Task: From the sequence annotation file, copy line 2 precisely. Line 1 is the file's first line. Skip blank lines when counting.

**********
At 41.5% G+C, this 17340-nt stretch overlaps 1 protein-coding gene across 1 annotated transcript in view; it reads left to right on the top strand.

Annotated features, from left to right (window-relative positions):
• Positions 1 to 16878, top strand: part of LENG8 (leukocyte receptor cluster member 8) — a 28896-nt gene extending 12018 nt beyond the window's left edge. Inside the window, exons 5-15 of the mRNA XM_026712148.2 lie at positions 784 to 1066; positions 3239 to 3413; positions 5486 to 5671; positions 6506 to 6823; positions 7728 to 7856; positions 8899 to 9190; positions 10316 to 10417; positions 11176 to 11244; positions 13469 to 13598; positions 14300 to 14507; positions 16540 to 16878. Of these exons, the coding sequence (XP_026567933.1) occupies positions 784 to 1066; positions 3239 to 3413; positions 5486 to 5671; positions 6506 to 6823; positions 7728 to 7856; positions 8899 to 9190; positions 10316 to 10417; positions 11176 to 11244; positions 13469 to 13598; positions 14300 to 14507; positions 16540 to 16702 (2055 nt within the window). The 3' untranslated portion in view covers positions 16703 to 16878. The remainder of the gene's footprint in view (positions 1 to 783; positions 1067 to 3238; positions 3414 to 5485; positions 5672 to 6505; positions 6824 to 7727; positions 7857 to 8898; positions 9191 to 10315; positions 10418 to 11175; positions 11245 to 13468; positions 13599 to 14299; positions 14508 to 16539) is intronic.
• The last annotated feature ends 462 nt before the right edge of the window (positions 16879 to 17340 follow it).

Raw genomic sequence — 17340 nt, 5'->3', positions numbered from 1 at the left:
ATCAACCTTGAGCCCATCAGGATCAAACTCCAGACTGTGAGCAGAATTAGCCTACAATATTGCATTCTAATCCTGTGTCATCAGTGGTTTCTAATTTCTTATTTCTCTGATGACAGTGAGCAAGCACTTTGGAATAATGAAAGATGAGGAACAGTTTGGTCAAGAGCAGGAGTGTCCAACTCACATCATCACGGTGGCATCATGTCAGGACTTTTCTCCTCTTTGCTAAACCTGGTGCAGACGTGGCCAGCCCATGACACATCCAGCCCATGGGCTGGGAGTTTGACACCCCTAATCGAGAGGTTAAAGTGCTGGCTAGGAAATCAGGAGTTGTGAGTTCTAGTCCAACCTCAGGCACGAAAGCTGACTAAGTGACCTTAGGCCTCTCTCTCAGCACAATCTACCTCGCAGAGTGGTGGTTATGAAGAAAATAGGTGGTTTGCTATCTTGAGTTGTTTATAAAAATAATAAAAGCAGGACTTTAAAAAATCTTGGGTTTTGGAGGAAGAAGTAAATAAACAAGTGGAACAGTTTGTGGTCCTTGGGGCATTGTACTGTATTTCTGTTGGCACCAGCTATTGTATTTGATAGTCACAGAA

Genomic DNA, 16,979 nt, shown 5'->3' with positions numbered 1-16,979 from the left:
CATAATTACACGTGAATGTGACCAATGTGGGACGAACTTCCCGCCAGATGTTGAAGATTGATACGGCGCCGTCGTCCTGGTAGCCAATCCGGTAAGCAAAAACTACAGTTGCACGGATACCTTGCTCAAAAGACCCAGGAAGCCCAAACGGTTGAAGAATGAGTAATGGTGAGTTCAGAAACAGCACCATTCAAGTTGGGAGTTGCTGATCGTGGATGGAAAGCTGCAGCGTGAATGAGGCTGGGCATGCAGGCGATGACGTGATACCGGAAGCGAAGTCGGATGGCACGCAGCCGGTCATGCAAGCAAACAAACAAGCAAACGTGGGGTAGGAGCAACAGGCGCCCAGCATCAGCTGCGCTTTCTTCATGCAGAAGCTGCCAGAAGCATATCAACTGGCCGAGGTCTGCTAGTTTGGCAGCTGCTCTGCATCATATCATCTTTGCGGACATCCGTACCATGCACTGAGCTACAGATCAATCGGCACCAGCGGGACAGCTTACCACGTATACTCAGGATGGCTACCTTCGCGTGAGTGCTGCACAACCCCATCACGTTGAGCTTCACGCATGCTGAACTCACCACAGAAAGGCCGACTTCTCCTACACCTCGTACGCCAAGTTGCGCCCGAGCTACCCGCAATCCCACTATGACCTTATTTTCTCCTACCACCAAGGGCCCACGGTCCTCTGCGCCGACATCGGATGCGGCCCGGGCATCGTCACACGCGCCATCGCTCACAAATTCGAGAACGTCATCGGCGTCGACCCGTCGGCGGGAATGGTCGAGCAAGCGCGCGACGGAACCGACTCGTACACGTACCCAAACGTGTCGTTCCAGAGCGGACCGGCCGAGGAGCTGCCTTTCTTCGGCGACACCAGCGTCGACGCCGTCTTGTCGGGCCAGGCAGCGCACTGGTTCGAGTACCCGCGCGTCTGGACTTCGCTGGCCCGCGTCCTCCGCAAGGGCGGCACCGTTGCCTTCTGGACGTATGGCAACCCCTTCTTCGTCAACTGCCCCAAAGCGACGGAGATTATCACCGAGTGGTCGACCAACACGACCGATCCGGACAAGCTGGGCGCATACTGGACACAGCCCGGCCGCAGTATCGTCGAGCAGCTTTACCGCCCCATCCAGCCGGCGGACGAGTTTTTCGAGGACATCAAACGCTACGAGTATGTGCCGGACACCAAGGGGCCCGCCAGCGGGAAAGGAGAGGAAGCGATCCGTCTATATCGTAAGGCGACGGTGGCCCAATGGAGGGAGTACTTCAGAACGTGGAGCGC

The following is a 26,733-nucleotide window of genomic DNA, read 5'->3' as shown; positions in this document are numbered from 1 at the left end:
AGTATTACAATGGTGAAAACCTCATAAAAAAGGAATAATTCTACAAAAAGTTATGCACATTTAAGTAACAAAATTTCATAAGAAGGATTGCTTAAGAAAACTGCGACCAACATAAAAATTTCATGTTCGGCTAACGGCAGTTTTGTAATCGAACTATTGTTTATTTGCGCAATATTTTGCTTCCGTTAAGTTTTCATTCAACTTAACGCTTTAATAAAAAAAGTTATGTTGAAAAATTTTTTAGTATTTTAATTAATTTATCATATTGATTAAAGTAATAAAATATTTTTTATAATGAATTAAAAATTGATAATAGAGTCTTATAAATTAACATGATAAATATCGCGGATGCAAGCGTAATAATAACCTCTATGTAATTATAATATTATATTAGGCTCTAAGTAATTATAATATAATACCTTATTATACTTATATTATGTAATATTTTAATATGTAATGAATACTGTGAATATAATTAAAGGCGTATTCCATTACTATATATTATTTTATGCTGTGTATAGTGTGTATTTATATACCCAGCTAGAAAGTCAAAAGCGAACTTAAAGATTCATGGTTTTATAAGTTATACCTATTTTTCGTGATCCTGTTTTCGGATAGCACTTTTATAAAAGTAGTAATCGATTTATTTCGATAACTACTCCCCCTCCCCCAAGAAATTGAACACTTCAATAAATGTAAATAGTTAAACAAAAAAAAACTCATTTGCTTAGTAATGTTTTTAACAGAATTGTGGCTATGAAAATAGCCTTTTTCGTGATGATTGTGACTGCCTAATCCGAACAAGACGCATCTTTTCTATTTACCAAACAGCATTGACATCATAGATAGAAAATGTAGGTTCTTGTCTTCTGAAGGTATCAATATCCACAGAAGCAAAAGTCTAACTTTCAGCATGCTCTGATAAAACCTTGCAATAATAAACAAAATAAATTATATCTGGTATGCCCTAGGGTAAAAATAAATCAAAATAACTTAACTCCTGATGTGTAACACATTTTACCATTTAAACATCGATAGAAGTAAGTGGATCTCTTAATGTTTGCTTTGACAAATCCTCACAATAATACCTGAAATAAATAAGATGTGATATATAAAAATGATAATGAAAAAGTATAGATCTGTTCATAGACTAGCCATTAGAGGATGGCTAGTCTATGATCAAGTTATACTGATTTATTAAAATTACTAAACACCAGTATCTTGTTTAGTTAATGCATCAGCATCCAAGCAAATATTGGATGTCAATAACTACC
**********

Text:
Annotated features, from left to right (window-relative positions):